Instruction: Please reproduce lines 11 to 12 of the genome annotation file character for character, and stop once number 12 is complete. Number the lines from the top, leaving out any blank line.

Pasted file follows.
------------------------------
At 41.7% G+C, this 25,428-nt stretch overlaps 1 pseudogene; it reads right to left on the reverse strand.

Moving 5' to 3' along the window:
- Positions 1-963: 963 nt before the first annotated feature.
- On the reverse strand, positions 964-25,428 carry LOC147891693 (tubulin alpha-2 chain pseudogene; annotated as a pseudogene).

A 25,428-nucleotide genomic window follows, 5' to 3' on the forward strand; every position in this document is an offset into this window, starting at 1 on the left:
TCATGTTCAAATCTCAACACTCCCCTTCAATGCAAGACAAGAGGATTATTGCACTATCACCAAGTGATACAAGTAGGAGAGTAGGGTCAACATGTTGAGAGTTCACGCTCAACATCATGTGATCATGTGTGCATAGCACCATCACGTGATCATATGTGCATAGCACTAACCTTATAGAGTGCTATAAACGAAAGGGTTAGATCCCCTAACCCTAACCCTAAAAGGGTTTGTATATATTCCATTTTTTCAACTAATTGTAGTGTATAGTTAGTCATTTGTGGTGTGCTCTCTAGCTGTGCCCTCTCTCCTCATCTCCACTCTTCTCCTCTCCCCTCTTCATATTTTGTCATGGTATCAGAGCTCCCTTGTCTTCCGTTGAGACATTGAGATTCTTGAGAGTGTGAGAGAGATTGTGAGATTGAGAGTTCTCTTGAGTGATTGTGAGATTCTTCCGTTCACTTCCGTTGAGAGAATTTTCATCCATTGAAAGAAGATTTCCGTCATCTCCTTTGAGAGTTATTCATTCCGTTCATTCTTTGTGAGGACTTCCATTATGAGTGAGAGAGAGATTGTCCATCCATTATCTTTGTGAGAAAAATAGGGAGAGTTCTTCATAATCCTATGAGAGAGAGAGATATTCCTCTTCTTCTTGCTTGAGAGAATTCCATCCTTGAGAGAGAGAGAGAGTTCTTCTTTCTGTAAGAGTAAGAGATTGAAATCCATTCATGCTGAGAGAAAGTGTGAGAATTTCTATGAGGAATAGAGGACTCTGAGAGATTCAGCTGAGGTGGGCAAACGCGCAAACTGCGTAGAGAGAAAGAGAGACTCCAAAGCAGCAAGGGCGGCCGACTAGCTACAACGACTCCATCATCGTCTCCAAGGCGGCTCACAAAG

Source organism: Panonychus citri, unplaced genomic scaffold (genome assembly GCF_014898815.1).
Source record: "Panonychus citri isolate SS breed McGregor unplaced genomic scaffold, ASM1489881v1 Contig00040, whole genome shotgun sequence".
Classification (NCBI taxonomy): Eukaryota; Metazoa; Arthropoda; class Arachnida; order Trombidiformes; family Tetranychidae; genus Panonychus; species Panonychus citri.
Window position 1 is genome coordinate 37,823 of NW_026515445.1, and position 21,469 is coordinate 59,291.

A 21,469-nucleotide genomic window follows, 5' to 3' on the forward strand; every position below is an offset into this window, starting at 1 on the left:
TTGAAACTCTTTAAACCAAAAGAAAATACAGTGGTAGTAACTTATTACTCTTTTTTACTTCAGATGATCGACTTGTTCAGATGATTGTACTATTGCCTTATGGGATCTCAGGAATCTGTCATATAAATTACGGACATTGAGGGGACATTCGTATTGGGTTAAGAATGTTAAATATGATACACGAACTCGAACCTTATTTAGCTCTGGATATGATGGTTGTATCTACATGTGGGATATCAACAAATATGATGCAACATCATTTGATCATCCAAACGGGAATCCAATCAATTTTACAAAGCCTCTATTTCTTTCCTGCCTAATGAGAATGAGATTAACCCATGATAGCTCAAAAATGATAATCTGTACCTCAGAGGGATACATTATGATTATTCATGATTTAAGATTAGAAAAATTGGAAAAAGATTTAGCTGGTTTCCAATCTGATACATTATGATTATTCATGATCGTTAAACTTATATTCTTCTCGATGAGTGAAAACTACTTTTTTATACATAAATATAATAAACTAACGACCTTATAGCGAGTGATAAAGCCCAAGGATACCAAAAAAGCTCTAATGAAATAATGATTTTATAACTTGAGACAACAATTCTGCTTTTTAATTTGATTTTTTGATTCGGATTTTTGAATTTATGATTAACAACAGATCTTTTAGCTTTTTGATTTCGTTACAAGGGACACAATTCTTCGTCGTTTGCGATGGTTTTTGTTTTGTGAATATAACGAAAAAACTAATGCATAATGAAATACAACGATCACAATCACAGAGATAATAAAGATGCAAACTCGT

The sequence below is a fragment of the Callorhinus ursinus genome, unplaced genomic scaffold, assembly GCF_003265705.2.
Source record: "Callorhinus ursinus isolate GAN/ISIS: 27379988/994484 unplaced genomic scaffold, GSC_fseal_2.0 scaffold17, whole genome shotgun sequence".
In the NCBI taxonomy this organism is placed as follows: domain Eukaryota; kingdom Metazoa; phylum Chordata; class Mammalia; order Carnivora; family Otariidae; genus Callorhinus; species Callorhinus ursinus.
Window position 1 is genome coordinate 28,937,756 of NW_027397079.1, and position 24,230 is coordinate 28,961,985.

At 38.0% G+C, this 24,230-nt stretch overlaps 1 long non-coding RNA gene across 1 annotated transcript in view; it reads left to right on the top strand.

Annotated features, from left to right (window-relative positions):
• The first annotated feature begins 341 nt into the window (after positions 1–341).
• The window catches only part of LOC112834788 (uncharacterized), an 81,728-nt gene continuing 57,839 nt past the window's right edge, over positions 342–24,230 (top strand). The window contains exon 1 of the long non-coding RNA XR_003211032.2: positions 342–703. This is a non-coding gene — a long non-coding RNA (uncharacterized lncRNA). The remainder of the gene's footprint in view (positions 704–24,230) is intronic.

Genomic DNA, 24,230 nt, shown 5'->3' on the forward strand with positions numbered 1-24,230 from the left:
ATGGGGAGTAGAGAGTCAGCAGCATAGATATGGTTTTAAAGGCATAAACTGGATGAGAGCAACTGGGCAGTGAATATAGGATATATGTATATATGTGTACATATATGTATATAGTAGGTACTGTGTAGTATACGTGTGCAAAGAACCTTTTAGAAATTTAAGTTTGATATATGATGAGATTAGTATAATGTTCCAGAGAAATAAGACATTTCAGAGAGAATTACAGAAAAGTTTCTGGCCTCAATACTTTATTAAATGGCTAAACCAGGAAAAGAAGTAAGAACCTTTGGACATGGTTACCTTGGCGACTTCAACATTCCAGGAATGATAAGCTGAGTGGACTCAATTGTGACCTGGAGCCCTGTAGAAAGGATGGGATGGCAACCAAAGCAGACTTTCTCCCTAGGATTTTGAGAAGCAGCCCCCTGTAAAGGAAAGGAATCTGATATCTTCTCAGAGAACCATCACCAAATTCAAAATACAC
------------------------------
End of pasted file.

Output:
A 21,469-nucleotide genomic window follows, 5' to 3' on the forward strand; every position below is an offset into this window, starting at 1 on the left:
TTGAAACTCTTTAAACCAAAAGAAAATACAGTGGTAGTAACTTATTACTCTTTTTTACTTCAGATGATCGACTTGTTCAGATGATTGTACTATTGCCTTATGGGATCTCAGGAATCTGTCATATAAATTACGGACATTGAGGGGACATTCGTATTGGGTTAAGAATGTTAAATATGATACACGAACTCGAACCTTATTTAGCTCTGGATATGATGGTTGTATCTACATGTGGGATATCAACAAATATGATGCAACATCATTTGATCATCCAAACGGGAATCCAATCAATTTTACAAAGCCTCTATTTCTTTCCTGCCTAATGAGAATGAGATTAACCCATGATAGCTCAAAAATGATAATCTGTACCTCAGAGGGATACATTATGATTATTCATGATTTAAGATTAGAAAAATTGGAAAAAGATTTAGCTGGTTTCCAATCTGATACATTATGATTATTCATGATCGTTAAACTTATATTCTTCTCGATGAGTGAAAACTACTTTTTTATACATAAATATAATAAACTAACGACCTTATAGCGAGTGATAAAGCCCAAGGATACCAAAAAAGCTCTAATGAAATAATGATTTTATAACTTGAGACAACAATTCTGCTTTTTAATTTGATTTTTTGATTCGGATTTTTGAATTTATGATTAACAACAGATCTTTTAGCTTTTTGATTTCGTTACAAGGGACACAATTCTTCGTCGTTTGCGATGGTTTTTGTTTTGTGAATATAACGAAAAAACTAATGCATAATGAAATACAACGATCACAATCACAGAGATAATAAAGATGCAAACTCGT